Video: The start of the El Reno tornado
The deadly tornado that hit near Oklahoma City last week was wider than Manhattan and the widest on record at a terrifying 2.6 miles (4.2 km) across.
The tornado was the second top-of-the-scale EF5 twister in the area in 11 days the National Weather Service said. Winds inside the tornado nearly reached three hundred miles an hour, just shy of the strongest winds ever measured.
Nineteen people were killed in the storm and subsequent flooding, including three storm chasers. The tornado was originally graded as an EF3 but following a survey of damage and the high-speed winds was upgraded to EF5.
It followed an EF5 tornado on May 20 which hit the suburb of Moore, 25 miles southeast of El Reno, and killed 24 people. The tornado on Friday managed to avoid heavily populated areas, sparing lives
William Hooke, a senior policy fellow of the American Meteorological Society, said the continued growth of cities in tornado-prone areas makes it only a matter of time before another monstrous twister hits a heavily populated area.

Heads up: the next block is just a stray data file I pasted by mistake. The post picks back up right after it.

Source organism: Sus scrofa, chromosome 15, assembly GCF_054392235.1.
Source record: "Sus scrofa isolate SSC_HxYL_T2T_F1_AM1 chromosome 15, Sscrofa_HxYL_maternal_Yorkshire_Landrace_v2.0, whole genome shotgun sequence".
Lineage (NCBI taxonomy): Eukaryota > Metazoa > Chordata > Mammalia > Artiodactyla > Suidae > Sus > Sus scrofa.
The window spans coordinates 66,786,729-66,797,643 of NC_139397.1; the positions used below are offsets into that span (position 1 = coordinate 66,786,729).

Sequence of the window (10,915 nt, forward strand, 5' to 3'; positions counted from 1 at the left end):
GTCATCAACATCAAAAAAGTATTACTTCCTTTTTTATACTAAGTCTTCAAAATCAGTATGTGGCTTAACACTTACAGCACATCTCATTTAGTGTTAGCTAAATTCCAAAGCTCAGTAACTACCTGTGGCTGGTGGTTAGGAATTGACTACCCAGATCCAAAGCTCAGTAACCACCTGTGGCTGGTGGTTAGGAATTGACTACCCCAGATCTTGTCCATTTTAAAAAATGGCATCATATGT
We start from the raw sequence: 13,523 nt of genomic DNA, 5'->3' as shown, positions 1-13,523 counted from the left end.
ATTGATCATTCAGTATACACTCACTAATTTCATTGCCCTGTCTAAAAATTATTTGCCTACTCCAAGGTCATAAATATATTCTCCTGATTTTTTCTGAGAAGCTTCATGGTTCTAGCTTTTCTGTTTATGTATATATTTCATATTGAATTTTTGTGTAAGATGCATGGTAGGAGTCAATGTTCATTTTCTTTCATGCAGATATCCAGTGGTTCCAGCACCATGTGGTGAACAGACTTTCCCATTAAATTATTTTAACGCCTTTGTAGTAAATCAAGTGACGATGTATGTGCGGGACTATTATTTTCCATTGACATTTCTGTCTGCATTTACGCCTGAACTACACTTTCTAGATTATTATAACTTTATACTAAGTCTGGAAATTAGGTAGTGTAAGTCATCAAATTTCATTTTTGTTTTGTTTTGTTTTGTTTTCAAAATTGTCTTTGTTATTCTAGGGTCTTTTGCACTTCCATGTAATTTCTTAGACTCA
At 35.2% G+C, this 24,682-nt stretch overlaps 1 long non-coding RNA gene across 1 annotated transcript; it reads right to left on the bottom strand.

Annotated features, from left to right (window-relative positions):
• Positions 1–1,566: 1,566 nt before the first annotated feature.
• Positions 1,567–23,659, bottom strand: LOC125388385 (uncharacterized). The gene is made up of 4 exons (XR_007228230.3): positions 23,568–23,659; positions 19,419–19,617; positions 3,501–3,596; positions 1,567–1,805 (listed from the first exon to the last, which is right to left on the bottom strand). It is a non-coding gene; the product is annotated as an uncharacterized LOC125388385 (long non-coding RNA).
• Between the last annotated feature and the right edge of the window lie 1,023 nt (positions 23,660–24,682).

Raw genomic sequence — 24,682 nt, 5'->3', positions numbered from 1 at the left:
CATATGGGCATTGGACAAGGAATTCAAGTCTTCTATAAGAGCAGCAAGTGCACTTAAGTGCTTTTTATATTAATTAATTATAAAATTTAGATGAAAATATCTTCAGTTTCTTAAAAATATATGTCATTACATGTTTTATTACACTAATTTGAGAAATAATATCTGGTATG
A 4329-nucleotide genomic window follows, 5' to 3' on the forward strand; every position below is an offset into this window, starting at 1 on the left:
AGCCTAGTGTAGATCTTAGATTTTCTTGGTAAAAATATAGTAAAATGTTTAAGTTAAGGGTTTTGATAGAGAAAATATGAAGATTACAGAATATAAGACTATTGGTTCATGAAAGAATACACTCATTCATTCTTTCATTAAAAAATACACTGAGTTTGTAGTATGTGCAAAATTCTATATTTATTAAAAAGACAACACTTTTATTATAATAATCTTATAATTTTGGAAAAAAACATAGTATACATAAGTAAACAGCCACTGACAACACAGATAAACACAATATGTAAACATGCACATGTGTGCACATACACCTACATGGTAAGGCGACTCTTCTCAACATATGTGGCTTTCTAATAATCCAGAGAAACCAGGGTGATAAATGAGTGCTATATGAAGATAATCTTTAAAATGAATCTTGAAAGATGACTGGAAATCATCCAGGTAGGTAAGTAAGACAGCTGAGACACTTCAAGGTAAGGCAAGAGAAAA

"You dodged a bullet," Hooke said. "You lay that path over Oklahoma City, and you have devastation of biblical proportions. It's only a matter of time."
When the winds were at their most powerful Friday, no structures were nearby, said chief warning co-ordination meteorologist Rick Smith with the weather service.
"Any house would have been completely swept clean on the foundation. That's just my speculation," he said. "We're looking at extremes ... in the rare EF5 category. This in the super rare category because we don't deal with things like this often."
Mr Smith said the storm's wide path would have made it hard to recognise up close.
"A two and a half mile wide tornado would not look like a tornado to a lot of people," he said.
- More about: